88 F Clouds
Friday, May 24 2024, 02:37 PM
Close Ad
Back To Listing

Retaining Scotland was not popular

Regional 15 Jun, 2020 Follow News

Baroness Scotland’s reappointment has caused controversy

The automatic renewal of Baroness Patricia Scotland's term of office as Secretary-General was not widely welcomed among heads of government of the 54-nation Commonwealth.

This was revealed in a letter dated June 8, 2020, from British Prime Minister Boris Johnson to all Commonwealth heads of government. In the letter to heads of government, Johnson disclosed that a proposal from Barbados Prime Minister Mia Mottley to “reappoint Baroness Scotland as Secretary-General of the Commonwealth for a second four-year term now” did not get support.

Patricia Scotland is a British Baroness and a member of the UK House of Lords. She held several posts under patronage of British Labour Party governments, but it was the Conservative Party prime minister who promoted her candidature for the Secretary-General's job despite not being an obvious candidate. However, the 64-year-old British-Dominican’s ineffectiveness in office together with various scandals involving dismissals of all deputy secretaries-general, lavish spending on her official residence and awards of contracts to friends outside of guidelines, led to her being distanced by UK prime ministers and to both Canada and Australia, cutting off funding for the Commonwealth Secretariat's activities.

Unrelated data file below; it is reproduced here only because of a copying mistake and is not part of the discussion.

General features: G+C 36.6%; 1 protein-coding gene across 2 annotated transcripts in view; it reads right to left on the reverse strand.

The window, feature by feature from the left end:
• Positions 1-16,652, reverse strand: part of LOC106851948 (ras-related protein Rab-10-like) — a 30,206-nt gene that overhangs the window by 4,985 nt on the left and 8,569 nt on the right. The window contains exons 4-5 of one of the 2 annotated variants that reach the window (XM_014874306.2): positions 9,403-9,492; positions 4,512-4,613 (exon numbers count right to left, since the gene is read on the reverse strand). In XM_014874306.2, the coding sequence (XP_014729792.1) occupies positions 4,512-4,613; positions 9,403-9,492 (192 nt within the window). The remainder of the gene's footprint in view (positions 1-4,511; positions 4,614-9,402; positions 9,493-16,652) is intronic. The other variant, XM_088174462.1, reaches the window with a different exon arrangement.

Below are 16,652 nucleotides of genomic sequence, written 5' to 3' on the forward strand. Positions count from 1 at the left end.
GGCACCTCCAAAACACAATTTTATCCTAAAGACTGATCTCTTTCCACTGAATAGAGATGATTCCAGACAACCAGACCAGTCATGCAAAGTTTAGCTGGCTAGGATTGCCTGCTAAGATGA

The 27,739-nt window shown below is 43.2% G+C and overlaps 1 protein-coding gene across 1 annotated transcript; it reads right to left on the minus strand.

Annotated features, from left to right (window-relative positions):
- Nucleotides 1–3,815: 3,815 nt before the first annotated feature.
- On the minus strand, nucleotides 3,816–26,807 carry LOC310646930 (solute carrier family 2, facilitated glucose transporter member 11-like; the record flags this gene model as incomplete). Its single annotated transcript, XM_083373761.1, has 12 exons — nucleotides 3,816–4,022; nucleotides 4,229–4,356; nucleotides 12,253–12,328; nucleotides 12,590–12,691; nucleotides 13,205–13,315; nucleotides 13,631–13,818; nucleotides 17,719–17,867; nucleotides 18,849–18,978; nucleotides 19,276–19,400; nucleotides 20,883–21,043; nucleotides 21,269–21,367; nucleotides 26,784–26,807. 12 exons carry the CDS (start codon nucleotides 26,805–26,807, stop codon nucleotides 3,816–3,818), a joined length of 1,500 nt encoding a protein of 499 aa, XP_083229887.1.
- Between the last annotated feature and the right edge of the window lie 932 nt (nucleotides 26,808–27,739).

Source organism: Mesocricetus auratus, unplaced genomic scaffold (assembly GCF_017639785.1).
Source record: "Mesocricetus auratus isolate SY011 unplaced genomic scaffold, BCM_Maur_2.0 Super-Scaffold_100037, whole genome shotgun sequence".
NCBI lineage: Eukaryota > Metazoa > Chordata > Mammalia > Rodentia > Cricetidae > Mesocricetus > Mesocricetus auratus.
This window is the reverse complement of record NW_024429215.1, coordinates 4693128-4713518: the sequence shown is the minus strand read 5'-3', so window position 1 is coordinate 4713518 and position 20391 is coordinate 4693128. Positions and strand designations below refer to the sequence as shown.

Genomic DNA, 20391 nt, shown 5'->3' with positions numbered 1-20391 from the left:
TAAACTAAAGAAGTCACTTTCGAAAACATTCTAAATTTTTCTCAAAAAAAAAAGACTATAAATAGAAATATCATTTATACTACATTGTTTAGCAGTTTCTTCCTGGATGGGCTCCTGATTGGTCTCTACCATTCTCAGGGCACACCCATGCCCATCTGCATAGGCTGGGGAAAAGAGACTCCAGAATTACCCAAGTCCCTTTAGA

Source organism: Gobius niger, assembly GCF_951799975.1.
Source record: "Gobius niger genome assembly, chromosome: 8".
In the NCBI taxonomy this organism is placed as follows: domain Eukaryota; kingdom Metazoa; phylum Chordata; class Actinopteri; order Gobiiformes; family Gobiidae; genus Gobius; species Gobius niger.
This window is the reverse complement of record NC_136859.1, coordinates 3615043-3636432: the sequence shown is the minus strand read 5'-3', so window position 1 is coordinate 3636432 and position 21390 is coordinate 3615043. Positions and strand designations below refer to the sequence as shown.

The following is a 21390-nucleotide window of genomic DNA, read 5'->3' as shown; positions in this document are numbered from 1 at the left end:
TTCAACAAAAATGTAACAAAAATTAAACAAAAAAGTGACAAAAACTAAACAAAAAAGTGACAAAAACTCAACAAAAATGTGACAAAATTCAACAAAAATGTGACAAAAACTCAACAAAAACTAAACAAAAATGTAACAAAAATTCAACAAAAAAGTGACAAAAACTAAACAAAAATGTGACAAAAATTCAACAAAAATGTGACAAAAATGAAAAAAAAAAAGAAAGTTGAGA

It is now common knowledge in Commonwealth circles that a new secretary-general is being canvassed in Africa to replace Scotland who is accused by African representatives has “done nothing for Africa”.

One candidate, Amina Mohamed, a Kenyan who was one of the deputy secretary-generals of the Commonwealth dismissed by Scotland has launched a campaign for the job. Apart from some of the 12 Commonwealth Caribbean states, Scotland, who won support in 2015 under the guise of being Caribbean because she was born in Dominica (she left when she was two years old) has little support for a second term.

Comments (0)

We appreciate your feedback. You can comment here with your pseudonym or real name. You can leave a comment with or without entering an email address. All comments will be reviewed before they are published.

* Denotes Required Inputs